Download citation
Download citation
link to html
The contrast mechanism for imaging molecular-scale features on solid surfaces is described for X-ray reflection interface microscopy (XRIM) through comparison of experimental images with model calculations and simulated measurements. Images of elementary steps show that image contrast is controlled by changes in the incident angle of the X-ray beam with respect to the sample surface. Systematic changes in the magnitude and sign of image contrast are asymmetric for angular deviations of the sample from the specular reflection condition. No changes in image contrast are observed when defocusing the condenser or objective lenses. These data are explained with model structure-factor calculations that reproduce all of the qualitative features observed in the experimental data. These results provide new insights into the image contrast mechanism, including contrast reversal as a function of incident angle, the sensitivity of image contrast to step direction (i.e. up versus down), and the ability to maximize image contrast at almost any scattering condition defined by the vertical momentum transfer, Qz. The full surface topography can then, in principle, be recovered by a series of images as a function of incident angle at fixed momentum transfer. Inclusion of relevant experimental details shows that the image contrast magnitude is controlled by the intersection of the reciprocal-space resolution function (i.e. controlled by numerical aperture of the condenser and objective lenses) and the spatially resolved interfacial structure factor of the object being imaged. Together these factors reduce the nominal contrast for a step near the specular reflection condition to a value similar to that observed experimentally. This formalism demonstrates that the XRIM images derive from limited aperture contrast, and explains how non-zero image contrast can be obtained when imaging a pure phase object corresponding to the interfacial topography.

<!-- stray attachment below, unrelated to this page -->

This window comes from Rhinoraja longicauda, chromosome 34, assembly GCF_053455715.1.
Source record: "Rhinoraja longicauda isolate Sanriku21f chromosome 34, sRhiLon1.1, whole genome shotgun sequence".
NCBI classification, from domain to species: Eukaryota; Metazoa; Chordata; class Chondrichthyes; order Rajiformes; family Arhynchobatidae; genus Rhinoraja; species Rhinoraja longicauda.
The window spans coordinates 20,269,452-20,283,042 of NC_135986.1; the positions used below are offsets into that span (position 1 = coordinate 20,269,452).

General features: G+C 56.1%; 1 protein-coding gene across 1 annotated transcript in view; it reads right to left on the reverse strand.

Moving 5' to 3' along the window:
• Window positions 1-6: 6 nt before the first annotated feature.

Follow J. Synchrotron Rad.
Sign up for e-alerts
Follow J. Synchrotron Rad. on Twitter
Follow us on facebook
Sign up for RSS feeds